Q.2. Is there a difference in the growth pattern of plants and animals? Do all parts of the plant grow endlessly? List the regions of the plant that can grow endlessly, if no. A.2.  Yes, they differ. Plant growth is different as plants have the potential to grow indefinitely during their lifetime. They exhibit this property because of the presence of meristems at certain parts of the plant body. These cells of the meristems have the ability of division and grow constantly. The plant body is made up by the cells which lose the capacity to divide. The growth form, where cells are constantly added to the body of the plant through the action of meristems is referred to as the open form of growth. Q.3. Explain the following with examples from various plant tissues a) Differentiation b) De-differentiation c) Redifferentiation A.3. a) Differentiation  – It is permanent in structure, size, function, and composition of cells, tissues or organs. For instance, meristematic tissues give rise to new cells that mature and get differentiated into special tissue or plant organ. For example – formation of treachery element results in the loss of cell protoplasm. To carry water at a stretch under extreme tension, they develop an elastic, strong, lignocellulosic secondary cell wall. b) De-differentiation  – Under certain conditions, the cells that have dropped the capability to divide can regain the capacity, this process is referred to as de-differentiation. For example – the development of meristems – the cork cambium from completely transformed parenchyma cells. c) Re-differentiation –  During de-differentiation, before-mentioned tissues/meristems after division generate cells that lose the ability to divide once more but mature to take up certain functions. They get re-differentiated. Example – secondary cortex. Q.4. Why is it difficult to designate any effect to a single hormone during experimentation? A.4.  Several hormones have an antagonistic and synergistic impact with each other. Hence it becomes difficult. Q.5. Where are plant hormones formed? How are the hormones passed to the specific site of activity? A.5.  The  plant hormones  are produced by several tissues like the root tips, shoot tips, leaves, meristematic tissues, and apical buds, etc. The presence of vascular tissues like phloem and xylem help in the translocation of hormones to sites of activity. Q.6. What are Plant growth regulators? A.6.  Plant growth regulators also referred to as phytohormones or plant hormones. They are a group of organic compounds, which functions by controlling and modifying the physiological processes like the growth, development, and movement of plants.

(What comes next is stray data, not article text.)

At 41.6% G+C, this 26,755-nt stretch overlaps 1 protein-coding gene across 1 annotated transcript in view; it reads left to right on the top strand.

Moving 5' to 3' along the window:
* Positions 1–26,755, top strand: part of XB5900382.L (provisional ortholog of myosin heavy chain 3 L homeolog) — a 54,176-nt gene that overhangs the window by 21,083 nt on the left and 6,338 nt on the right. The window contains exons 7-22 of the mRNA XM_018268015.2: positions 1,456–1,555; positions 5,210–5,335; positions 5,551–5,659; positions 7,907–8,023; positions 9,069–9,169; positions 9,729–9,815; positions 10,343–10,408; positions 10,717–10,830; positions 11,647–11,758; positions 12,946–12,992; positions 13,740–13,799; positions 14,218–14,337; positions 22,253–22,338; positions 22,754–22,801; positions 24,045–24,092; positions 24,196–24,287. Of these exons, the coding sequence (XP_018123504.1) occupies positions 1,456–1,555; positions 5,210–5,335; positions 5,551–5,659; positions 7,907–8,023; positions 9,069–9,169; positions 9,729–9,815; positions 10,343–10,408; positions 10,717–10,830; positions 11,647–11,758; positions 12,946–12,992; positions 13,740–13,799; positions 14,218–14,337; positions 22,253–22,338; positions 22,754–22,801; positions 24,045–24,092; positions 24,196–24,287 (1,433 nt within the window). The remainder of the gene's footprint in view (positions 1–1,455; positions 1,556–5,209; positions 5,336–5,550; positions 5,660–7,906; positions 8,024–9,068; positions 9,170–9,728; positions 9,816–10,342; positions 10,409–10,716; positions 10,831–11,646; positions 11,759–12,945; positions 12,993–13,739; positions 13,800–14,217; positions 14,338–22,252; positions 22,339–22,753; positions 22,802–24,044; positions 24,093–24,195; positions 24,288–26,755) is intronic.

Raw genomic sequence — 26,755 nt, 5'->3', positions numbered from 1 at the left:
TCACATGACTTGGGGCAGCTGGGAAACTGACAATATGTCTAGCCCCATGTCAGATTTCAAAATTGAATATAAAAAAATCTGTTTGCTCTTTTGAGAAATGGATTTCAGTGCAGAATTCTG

A.7. Ethylene, the ripening hormone in plants helps in maturation of sugarcane crops by increasing the storage of sucrose in plants.

A.7.  Auxins are one of the most important plant hormones. These plant hormones are generally produced at the tips of stems and roots. In all vascular plants, auxins play a vital role in:

Q.1. Winter varieties, when planted in spring, do not produce flowers or mature grains within the span of a flowering season. Explain. A.1.  In some plants, flowering is either qualitatively or quantitatively reliant on subjection to lower temperatures, the process is referred to as vernalization. This limits advanced reproductive development rate in maturing season thereby allowing them to have enough time to gain maturity. Vernalisation promotes flowering by a span of low temperatures. Some plants like wheat, barley have two types of varieties – spring and winter varieties. The spring variety is planted in the spring and flowers, producing grains towards the termination of the growing season. While the winter varieties, when planted in spring fail to flower or generate mature grains within the flowering season, this is why they are planted in autumn. Over winter, they germinate and turn out as small seedlings, restarting development in the spring and are gathered in mid-summer. Q.2. Several variations of wheat are cultivated in autumn and harvested in the next midsummer. a) Give reason b) What is the flowering in lower temperatures referred to as? c) Name the plant hormone that can substitute for the cold treatment. A.2. a)  If planted in spring, winter varieties do not flower or generate mature grains in a span of the flowering season, hence they are cultivated in autumn. Over winter, they sprout and come out as tiny seedlings, resuming growth in the spring and are collected in mid-summer. b)  Vernalisation. c)  Gibberellin. Q.3. List a hormone that: a) Is in nature, gaseous. b) Is in charge of phototropism. c) Influences femaleness in cucumber flowers. d) Is utilized to kill weeds(dicots). e) In long-day plants, induces flowering. A.3.  a) Ethylene(C 2 H 4 ) b)  Auxin. c)  Ethylene(C 2 H 4 ). d)  Auxin. e)  Gibberellin.     Related Links: